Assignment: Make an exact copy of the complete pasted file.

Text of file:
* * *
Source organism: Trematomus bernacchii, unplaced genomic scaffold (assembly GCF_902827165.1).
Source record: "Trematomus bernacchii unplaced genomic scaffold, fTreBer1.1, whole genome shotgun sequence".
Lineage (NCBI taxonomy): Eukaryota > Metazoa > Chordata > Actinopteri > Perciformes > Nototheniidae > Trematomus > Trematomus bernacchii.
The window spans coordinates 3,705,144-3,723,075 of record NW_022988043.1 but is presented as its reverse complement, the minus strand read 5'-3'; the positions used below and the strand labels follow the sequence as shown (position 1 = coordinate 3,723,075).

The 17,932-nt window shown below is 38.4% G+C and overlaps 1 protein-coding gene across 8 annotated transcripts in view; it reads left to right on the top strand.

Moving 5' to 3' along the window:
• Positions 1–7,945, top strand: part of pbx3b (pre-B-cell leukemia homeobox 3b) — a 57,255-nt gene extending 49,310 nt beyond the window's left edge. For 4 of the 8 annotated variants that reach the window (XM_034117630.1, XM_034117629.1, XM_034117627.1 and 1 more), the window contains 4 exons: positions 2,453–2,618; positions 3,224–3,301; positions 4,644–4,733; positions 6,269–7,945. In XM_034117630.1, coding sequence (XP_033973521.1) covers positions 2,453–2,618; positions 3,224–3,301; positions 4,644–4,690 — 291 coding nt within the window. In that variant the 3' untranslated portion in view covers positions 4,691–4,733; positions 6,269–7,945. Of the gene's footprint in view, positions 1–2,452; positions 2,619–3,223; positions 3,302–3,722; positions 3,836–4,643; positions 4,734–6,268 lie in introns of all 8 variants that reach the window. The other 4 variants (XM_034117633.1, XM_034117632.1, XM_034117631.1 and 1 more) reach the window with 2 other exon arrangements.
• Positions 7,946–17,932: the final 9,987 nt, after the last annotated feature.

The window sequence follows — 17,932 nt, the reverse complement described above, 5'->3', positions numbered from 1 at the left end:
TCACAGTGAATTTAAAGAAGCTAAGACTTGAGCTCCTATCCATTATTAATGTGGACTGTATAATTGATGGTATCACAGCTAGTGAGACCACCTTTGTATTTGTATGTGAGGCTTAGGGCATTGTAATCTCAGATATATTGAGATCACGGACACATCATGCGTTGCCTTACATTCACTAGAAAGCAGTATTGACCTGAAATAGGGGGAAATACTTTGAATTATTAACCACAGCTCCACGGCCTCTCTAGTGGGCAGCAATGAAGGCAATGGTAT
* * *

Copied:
Source organism: Trematomus bernacchii, unplaced genomic scaffold (assembly GCF_902827165.1).
Source record: "Trematomus bernacchii unplaced genomic scaffold, fTreBer1.1, whole genome shotgun sequence".
Lineage (NCBI taxonomy): Eukaryota > Metazoa > Chordata > Actinopteri > Perciformes > Nototheniidae > Trematomus > Trematomus bernacchii.
The window spans coordinates 3,705,144-3,723,075 of record NW_022988043.1 but is presented as its reverse complement, the minus strand read 5'-3'; the positions used below and the strand labels follow the sequence as shown (position 1 = coordinate 3,723,075).

The 17,932-nt window shown below is 38.4% G+C and overlaps 1 protein-coding gene across 8 annotated transcripts in view; it reads left to right on the top strand.

Moving 5' to 3' along the window:
• Positions 1–7,945, top strand: part of pbx3b (pre-B-cell leukemia homeobox 3b) — a 57,255-nt gene extending 49,310 nt beyond the window's left edge. For 4 of the 8 annotated variants that reach the window (XM_034117630.1, XM_034117629.1, XM_034117627.1 and 1 more), the window contains 4 exons: positions 2,453–2,618; positions 3,224–3,301; positions 4,644–4,733; positions 6,269–7,945. In XM_034117630.1, coding sequence (XP_033973521.1) covers positions 2,453–2,618; positions 3,224–3,301; positions 4,644–4,690 — 291 coding nt within the window. In that variant the 3' untranslated portion in view covers positions 4,691–4,733; positions 6,269–7,945. Of the gene's footprint in view, positions 1–2,452; positions 2,619–3,223; positions 3,302–3,722; positions 3,836–4,643; positions 4,734–6,268 lie in introns of all 8 variants that reach the window. The other 4 variants (XM_034117633.1, XM_034117632.1, XM_034117631.1 and 1 more) reach the window with 2 other exon arrangements.
• Positions 7,946–17,932: the final 9,987 nt, after the last annotated feature.

The window sequence follows — 17,932 nt, the reverse complement described above, 5'->3', positions numbered from 1 at the left end:
TCACAGTGAATTTAAAGAAGCTAAGACTTGAGCTCCTATCCATTATTAATGTGGACTGTATAATTGATGGTATCACAGCTAGTGAGACCACCTTTGTATTTGTATGTGAGGCTTAGGGCATTGTAATCTCAGATATATTGAGATCACGGACACATCATGCGTTGCCTTACATTCACTAGAAAGCAGTATTGACCTGAAATAGGGGGAAATACTTTGAATTATTAACCACAGCTCCACGGCCTCTCTAGTGGGCAGCAATGAAGGCAATGGTAT